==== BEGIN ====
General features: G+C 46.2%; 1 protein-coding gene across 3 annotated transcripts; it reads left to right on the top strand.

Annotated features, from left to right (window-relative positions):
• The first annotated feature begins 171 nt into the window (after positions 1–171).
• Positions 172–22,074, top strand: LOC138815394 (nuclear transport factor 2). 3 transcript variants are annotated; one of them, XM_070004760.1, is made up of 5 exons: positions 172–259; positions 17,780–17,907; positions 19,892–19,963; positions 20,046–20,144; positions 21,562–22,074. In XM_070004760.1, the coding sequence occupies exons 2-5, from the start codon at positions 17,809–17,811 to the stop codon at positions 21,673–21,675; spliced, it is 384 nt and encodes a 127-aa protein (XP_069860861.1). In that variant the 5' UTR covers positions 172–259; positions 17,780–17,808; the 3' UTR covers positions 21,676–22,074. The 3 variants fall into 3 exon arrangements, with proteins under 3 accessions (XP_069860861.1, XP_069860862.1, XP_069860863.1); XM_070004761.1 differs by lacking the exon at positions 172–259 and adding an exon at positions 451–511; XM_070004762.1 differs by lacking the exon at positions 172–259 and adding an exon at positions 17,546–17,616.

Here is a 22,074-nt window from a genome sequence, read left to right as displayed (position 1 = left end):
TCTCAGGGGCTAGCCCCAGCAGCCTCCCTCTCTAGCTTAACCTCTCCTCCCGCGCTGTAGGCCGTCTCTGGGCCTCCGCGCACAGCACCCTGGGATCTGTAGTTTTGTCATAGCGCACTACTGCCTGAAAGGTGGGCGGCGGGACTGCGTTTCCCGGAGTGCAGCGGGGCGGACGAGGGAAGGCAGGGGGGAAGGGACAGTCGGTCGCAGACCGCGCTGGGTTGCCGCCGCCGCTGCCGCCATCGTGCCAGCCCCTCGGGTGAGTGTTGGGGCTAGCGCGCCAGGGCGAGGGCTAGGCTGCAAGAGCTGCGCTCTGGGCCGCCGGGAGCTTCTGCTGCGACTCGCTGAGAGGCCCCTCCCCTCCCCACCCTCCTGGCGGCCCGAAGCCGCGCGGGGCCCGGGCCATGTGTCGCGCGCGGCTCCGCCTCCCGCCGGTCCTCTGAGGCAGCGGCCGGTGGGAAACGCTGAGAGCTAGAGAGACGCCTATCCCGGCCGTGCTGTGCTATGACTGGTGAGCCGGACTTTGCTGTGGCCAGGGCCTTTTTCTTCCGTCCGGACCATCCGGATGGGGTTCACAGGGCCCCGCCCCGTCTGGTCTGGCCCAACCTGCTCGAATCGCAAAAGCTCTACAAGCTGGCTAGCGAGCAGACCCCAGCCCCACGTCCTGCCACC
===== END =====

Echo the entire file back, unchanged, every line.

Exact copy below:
General features: G+C 46.2%; 1 protein-coding gene across 3 annotated transcripts; it reads left to right on the top strand.

Annotated features, from left to right (window-relative positions):
• The first annotated feature begins 171 nt into the window (after positions 1–171).
• Positions 172–22,074, top strand: LOC138815394 (nuclear transport factor 2). 3 transcript variants are annotated; one of them, XM_070004760.1, is made up of 5 exons: positions 172–259; positions 17,780–17,907; positions 19,892–19,963; positions 20,046–20,144; positions 21,562–22,074. In XM_070004760.1, the coding sequence occupies exons 2-5, from the start codon at positions 17,809–17,811 to the stop codon at positions 21,673–21,675; spliced, it is 384 nt and encodes a 127-aa protein (XP_069860861.1). In that variant the 5' UTR covers positions 172–259; positions 17,780–17,808; the 3' UTR covers positions 21,676–22,074. The 3 variants fall into 3 exon arrangements, with proteins under 3 accessions (XP_069860861.1, XP_069860862.1, XP_069860863.1); XM_070004761.1 differs by lacking the exon at positions 172–259 and adding an exon at positions 451–511; XM_070004762.1 differs by lacking the exon at positions 172–259 and adding an exon at positions 17,546–17,616.

Here is a 22,074-nt window from a genome sequence, read left to right as displayed (position 1 = left end):
TCTCAGGGGCTAGCCCCAGCAGCCTCCCTCTCTAGCTTAACCTCTCCTCCCGCGCTGTAGGCCGTCTCTGGGCCTCCGCGCACAGCACCCTGGGATCTGTAGTTTTGTCATAGCGCACTACTGCCTGAAAGGTGGGCGGCGGGACTGCGTTTCCCGGAGTGCAGCGGGGCGGACGAGGGAAGGCAGGGGGGAAGGGACAGTCGGTCGCAGACCGCGCTGGGTTGCCGCCGCCGCTGCCGCCATCGTGCCAGCCCCTCGGGTGAGTGTTGGGGCTAGCGCGCCAGGGCGAGGGCTAGGCTGCAAGAGCTGCGCTCTGGGCCGCCGGGAGCTTCTGCTGCGACTCGCTGAGAGGCCCCTCCCCTCCCCACCCTCCTGGCGGCCCGAAGCCGCGCGGGGCCCGGGCCATGTGTCGCGCGCGGCTCCGCCTCCCGCCGGTCCTCTGAGGCAGCGGCCGGTGGGAAACGCTGAGAGCTAGAGAGACGCCTATCCCGGCCGTGCTGTGCTATGACTGGTGAGCCGGACTTTGCTGTGGCCAGGGCCTTTTTCTTCCGTCCGGACCATCCGGATGGGGTTCACAGGGCCCCGCCCCGTCTGGTCTGGCCCAACCTGCTCGAATCGCAAAAGCTCTACAAGCTGGCTAGCGAGCAGACCCCAGCCCCACGTCCTGCCACC